Corvette Prototypes and Concepts – Trend Setting: Part 3


A look back at Chevrolet’s experimental, prototype, concept, and show car Corvettes

by Scott Teeters for Vette Magazine as republished from Read the other experimental stories HERE.


At Riverside Raceway in 1960, Zora Arkus-Duntov unveiled one of the most unusual cars of his career. CERV I’s official reason for being was, “A research tool for Chevrolet’s continuous investigations into automotive ride and handling phenomena under more realistic conditions (wink, wink).” But everyone knew better.


Duntov first got the idea of building a rear-engine racer in 1957 while working out the details on the Corvette SS. Since R&D work was also going on with the Corvair and its unique transaxle, a mid-engine V-8 wasn’t outside of legitimate research. This alone may have been what got the project approved.   Duntov built the car to Indy dimensions, not to race at Indy but to have some relevance to all-out race cars. Wheelbase, length, and width were all at Indy specs.


The car measured 172 inches in length, 52 inches in width, the wheelbase was 96 inches, and the front and rear tracks were 56 inches. The 283ci V-8 was too big for Indy, but it was perfect for the Pikes Peak Hill Climb. So in September 1960, Duntov took the CERV I to Colorado for “testing” and although not officially timed, the car performed below the record for his class.


Most interesting was the CERV I’s all-aluminum SBC engine. Like the ’69 ZL1, the engine used a high-silicon aluminum alloy for the block with no steel cylinder sleeves and forged aluminum Corvette pistons. Bolt-on aluminum parts included heads, water pump, starter–motor body, radiator, clutch pressure plate, and flywheel. The intake manifold and clutch housing were cast in magnesium and the radiator was aluminum. The complete engine weighed 175 pounds less than its cast-iron stock version. The completed engine made 353 hp at 6,200 rpm. Too bad the ’70-72 LT1 wasn’t all-aluminum.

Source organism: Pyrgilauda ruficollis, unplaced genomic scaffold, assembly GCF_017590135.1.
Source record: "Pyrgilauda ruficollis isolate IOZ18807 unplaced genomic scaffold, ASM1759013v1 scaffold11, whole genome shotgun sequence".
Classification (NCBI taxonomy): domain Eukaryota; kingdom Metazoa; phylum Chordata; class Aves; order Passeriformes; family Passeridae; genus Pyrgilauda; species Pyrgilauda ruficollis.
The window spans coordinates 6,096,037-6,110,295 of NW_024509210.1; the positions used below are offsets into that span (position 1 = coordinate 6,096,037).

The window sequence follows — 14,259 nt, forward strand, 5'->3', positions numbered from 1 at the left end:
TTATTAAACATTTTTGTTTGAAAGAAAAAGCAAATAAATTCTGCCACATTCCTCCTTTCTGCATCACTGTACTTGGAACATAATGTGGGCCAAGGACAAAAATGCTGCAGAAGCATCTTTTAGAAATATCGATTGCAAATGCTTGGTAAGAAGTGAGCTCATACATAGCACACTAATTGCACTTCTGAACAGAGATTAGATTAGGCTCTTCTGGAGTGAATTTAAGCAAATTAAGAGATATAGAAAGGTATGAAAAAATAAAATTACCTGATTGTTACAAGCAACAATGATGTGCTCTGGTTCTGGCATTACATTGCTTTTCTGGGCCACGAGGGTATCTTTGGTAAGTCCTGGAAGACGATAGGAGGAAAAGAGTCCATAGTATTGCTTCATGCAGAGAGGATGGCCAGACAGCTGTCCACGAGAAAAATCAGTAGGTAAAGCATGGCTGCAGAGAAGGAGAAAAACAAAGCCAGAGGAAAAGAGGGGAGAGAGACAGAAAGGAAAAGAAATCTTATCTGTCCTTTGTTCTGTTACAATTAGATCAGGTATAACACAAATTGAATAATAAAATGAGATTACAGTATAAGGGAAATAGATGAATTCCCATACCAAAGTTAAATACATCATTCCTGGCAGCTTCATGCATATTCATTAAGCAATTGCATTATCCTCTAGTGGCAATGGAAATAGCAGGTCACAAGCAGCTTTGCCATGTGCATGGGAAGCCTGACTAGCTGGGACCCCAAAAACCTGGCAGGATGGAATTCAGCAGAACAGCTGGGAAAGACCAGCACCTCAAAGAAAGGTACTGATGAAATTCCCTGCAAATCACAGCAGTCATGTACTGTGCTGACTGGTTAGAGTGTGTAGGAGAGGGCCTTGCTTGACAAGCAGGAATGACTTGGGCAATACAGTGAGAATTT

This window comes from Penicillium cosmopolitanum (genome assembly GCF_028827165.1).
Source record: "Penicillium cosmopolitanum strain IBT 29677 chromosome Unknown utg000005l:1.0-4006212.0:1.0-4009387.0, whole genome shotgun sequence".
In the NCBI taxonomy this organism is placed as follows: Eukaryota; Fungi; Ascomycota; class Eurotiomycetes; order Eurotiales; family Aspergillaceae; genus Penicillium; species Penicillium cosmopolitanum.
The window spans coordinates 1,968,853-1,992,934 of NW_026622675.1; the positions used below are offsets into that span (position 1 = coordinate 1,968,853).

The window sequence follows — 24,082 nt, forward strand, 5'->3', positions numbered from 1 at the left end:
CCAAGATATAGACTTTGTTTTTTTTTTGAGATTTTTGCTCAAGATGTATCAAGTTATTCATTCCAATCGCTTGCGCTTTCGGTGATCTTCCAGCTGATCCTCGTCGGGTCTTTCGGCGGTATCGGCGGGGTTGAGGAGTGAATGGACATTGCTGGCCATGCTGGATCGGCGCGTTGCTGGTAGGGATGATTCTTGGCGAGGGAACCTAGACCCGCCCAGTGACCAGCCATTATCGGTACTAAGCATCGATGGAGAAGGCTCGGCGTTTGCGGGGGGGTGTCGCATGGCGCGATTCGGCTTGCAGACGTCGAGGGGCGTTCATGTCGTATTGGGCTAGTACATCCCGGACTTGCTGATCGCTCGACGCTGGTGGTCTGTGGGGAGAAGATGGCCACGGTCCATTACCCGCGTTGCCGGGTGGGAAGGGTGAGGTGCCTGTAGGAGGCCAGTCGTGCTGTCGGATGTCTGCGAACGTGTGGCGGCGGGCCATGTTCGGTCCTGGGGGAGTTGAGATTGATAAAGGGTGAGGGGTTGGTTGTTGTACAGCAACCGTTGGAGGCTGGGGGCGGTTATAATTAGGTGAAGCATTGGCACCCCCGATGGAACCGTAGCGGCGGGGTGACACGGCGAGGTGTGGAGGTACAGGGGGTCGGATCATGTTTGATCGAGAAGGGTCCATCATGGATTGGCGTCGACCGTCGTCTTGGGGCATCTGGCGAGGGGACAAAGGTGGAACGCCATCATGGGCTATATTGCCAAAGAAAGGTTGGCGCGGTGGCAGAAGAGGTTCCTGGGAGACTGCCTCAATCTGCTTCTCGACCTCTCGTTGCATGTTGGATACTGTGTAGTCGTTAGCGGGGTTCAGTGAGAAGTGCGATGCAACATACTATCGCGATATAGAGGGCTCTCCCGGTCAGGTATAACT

Brakes were similar to what was offered in the RPO 684 heavy-duty brake and suspension option. The rear brakes were inboard-mounted and the fronts were wheel-mounted. The rear suspension had upper and lower A-arms with coil springs and shocks. The front suspension also used A-arms with variable-rate coil springs over shocks. The front also has an 11/16-inch stabilizer bar and recirculating ball-type steering with 12:1 ratio. The truss-like frame was made from 7/8-inch and 5/8-inch chrome-moly tubing, and weighed just 125 pounds. Larry Shinoda and Tony Lapine (later designer of the Porsche 924, 944, and 928) designed the lightweight Zora had way too much fun with this car.


Over the years, various setups were tried including; twin-turbocharged injected, GMC Root-type supercharged, Hilborn injected, etc. A supercharged, injected version produced over 500 hp. Imagine that in a 1,800-pound car. Experiments with headers included Zoomy dragster-style, long equal-length headers, and large-collector header setups.   The CERV I was very fast for its day. Duntov lapped Daytona at 167 mph and hit 172 mph on the Sebring straight. Finally, in 1964, using a Hilborn injected 377 and a modified body, Zora drove the CERV I to a lap speed of 206 mph at GM’s Milford test track.


CERV I was a definite stretch for the Corvette R&D team. What it really did was keep racing in the lifeblood of Corvettes. There’s nothing quite like seeing a fast race car, knowing that the hardware in that machine is very much like your daily driver. Racing builds brand loyalty. The CERV I now resides in Mike Yeager’s “MY Garage Museum,” in Effingham, Illinois.